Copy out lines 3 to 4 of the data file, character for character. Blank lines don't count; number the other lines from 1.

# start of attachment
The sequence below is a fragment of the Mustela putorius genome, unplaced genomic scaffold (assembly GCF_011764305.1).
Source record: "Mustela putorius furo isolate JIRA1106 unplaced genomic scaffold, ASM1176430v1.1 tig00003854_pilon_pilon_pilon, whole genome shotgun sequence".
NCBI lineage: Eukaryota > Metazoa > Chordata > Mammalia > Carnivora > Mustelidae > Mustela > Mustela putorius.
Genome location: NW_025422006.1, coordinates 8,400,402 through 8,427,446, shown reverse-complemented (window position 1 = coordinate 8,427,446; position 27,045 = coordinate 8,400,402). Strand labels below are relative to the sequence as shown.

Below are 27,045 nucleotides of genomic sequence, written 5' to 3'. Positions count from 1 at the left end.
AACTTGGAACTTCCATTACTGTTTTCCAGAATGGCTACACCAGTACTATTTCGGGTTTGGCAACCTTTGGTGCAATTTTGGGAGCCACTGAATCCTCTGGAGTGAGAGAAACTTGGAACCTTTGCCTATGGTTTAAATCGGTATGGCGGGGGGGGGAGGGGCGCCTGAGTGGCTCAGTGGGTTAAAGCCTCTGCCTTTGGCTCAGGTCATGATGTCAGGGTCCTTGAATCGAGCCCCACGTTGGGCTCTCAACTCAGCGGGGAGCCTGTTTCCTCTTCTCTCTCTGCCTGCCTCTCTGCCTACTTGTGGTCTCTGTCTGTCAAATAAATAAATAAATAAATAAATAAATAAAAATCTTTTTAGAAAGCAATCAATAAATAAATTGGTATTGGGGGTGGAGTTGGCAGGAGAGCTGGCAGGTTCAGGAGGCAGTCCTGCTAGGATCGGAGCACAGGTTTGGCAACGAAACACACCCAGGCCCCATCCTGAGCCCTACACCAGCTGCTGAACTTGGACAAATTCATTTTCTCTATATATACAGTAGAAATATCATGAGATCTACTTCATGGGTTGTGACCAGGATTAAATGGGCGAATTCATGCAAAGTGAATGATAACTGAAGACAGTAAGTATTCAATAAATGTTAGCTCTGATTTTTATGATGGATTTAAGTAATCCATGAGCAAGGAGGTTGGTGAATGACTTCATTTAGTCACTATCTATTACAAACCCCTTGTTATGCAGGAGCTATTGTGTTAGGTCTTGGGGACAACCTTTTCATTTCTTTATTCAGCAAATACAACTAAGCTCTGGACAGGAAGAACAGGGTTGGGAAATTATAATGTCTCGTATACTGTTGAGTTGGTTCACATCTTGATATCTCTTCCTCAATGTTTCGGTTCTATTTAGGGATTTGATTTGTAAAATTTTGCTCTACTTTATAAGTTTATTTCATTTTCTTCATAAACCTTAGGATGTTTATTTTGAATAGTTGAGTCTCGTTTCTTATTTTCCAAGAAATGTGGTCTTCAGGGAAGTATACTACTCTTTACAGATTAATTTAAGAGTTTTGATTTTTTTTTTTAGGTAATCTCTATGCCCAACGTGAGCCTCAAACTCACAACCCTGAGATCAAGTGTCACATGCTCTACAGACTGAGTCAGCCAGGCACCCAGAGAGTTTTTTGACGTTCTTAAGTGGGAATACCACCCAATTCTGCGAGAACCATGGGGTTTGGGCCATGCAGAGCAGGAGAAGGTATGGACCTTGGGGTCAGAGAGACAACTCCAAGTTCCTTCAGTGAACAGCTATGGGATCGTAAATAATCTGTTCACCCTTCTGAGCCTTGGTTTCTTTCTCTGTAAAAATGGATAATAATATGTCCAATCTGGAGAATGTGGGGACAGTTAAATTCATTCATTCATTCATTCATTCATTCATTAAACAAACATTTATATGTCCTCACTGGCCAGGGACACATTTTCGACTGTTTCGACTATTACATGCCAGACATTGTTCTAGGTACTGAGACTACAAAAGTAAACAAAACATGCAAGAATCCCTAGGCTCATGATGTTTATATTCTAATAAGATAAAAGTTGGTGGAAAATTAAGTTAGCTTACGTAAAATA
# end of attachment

NCBI lineage: Eukaryota > Metazoa > Chordata > Mammalia > Carnivora > Mustelidae > Mustela > Mustela putorius.
Genome location: NW_025422006.1, coordinates 8,400,402 through 8,427,446, shown reverse-complemented (window position 1 = coordinate 8,427,446; position 27,045 = coordinate 8,400,402). Strand labels below are relative to the sequence as shown.